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A fiercely powerful staging of Derek Jarman’s punk classic
People have been pontificating on what punk is – if it’s sold out, if it’s dead – pretty much since it showed up. So I’m not going to join them. Except to say that if anyone’s keeping the ripped Union Jack flag flying, it’s got to be queer people of colour who are risking everything to live outside the rules of a heteronormative, post-Brexit society. Chris Goode’s play, transferring to Lyric Hammersmith after opening at Royal Exchange Manchester, gets this. He reimagines Derek Jarman’s 1978 punk cult movie ‘Jubilee’ just enough to make it speak to today, but leaves its wild nihilist momentum intact.
It’s set in a squat (although this being 2018, it’s probably a warehouse share) where the cast bicker, wheel a pram on fire around, violently demolish the patriarchy, rewrite history, and watch YouTube videos. Travis Alabanza (playing Amyl Nitrate, the group’s historian) brings us up to speed on this show’s world, and pretty much anticipates every possible criticism of it: ‘Welcome to “Jubilee”. An iconic film most of you have never even heard of, adapted by an Oxbridge twat for a dying medium, spoiled by millennials, ruined by diversity, and constantly threatening to go all interactive. You poor fuckers.’
But although there are a fair few walk-outs, there’s no need to feel sorry for the audience: ‘Jubilee’ is fundamentally a really enjoyable evening, whether you’re being enjoyably shocked or just wholeheartedly enjoying its surge of violence, naked men, visual splendour and gleeful subversion.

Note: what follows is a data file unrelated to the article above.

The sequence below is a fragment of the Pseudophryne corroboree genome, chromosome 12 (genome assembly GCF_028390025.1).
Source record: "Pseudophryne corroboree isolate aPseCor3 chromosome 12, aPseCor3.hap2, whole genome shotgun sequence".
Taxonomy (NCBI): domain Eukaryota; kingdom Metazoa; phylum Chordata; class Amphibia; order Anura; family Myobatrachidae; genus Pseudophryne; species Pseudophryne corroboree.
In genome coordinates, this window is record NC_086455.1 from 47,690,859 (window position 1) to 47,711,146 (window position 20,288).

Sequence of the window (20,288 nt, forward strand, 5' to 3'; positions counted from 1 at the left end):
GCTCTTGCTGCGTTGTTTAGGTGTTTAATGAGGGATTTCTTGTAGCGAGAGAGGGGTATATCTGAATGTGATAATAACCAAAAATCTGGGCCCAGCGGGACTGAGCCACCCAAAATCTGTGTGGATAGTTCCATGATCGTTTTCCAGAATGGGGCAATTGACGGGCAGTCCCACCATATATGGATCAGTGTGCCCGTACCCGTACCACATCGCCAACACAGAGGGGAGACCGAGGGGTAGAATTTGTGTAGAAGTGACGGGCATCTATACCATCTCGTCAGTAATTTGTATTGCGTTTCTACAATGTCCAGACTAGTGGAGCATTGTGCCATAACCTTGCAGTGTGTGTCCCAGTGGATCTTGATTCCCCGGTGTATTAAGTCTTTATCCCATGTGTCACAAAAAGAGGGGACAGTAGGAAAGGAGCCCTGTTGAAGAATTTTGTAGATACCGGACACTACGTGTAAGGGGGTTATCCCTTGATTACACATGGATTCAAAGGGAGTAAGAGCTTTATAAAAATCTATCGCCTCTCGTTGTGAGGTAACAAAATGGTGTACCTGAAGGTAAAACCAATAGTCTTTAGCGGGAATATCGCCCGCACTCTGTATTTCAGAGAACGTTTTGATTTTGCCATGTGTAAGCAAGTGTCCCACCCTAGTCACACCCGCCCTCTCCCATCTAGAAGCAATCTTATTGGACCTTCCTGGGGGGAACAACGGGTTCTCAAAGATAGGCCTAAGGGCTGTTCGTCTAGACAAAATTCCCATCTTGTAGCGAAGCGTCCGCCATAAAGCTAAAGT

What separates it from the original film is the amped-up self-awareness it brings to the plot, which follows the gang as they get sucked into the clutches of an evil record mogul, and attacked by the police. Viv (played by a brilliantly on-message Lucy Ellinson) brings this self-awareness home, playing a middle-class, university-educated artist who’s at one remove from the ‘authentic’ punk energy of the rest of the gang. But what is authentic, anyway? Goode’s text emphasises how easily subversion is commodified and sold on: genderfluidity is trumpeted in fashion magazines while trans people are attacked in the streets, and in broadsheets.
It also infuses its nihilistic source material with new warmth, creating a sense of a mutually supportive community that’s at odds with the world outside. Sometimes, the gaps between the spirit of this ‘Jubilee’ and the violent events it takes from its source material feel a bit jarring – like the lack of space these caring punks have to acknowledge the violent deaths of their fallen friends.
Still, this weirdness also points to the impossibility of depicting a world whose violence is often invisible. There aren’t really cops shooting people at queer parties, but under austerity politics, there’s a quieter destruction at work. ‘Jubilee’ ends by pointing to the precariousness and fragility of rebellion, while leaving just enough space for hope.